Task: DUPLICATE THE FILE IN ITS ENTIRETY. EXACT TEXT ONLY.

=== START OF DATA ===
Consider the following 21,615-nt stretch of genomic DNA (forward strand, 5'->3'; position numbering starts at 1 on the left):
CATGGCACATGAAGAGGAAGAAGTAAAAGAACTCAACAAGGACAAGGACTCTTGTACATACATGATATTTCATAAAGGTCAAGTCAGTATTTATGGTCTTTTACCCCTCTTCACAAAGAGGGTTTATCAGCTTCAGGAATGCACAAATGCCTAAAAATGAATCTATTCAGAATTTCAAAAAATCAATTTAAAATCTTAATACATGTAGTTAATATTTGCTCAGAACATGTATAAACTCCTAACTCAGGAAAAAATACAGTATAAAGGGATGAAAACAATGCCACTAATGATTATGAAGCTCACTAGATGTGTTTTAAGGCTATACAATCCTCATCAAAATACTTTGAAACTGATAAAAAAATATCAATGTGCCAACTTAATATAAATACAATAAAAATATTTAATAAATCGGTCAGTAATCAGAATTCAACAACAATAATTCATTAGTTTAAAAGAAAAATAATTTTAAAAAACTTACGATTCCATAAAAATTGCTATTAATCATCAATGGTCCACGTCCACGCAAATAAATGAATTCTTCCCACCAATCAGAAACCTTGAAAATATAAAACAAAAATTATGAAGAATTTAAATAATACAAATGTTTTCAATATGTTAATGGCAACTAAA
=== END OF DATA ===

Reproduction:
Consider the following 21,615-nt stretch of genomic DNA (forward strand, 5'->3'; position numbering starts at 1 on the left):
CATGGCACATGAAGAGGAAGAAGTAAAAGAACTCAACAAGGACAAGGACTCTTGTACATACATGATATTTCATAAAGGTCAAGTCAGTATTTATGGTCTTTTACCCCTCTTCACAAAGAGGGTTTATCAGCTTCAGGAATGCACAAATGCCTAAAAATGAATCTATTCAGAATTTCAAAAAATCAATTTAAAATCTTAATACATGTAGTTAATATTTGCTCAGAACATGTATAAACTCCTAACTCAGGAAAAAATACAGTATAAAGGGATGAAAACAATGCCACTAATGATTATGAAGCTCACTAGATGTGTTTTAAGGCTATACAATCCTCATCAAAATACTTTGAAACTGATAAAAAAATATCAATGTGCCAACTTAATATAAATACAATAAAAATATTTAATAAATCGGTCAGTAATCAGAATTCAACAACAATAATTCATTAGTTTAAAAGAAAAATAATTTTAAAAAACTTACGATTCCATAAAAATTGCTATTAATCATCAATGGTCCACGTCCACGCAAATAAATGAATTCTTCCCACCAATCAGAAACCTTGAAAATATAAAACAAAAATTATGAAGAATTTAAATAATACAAATGTTTTCAATATGTTAATGGCAACTAAA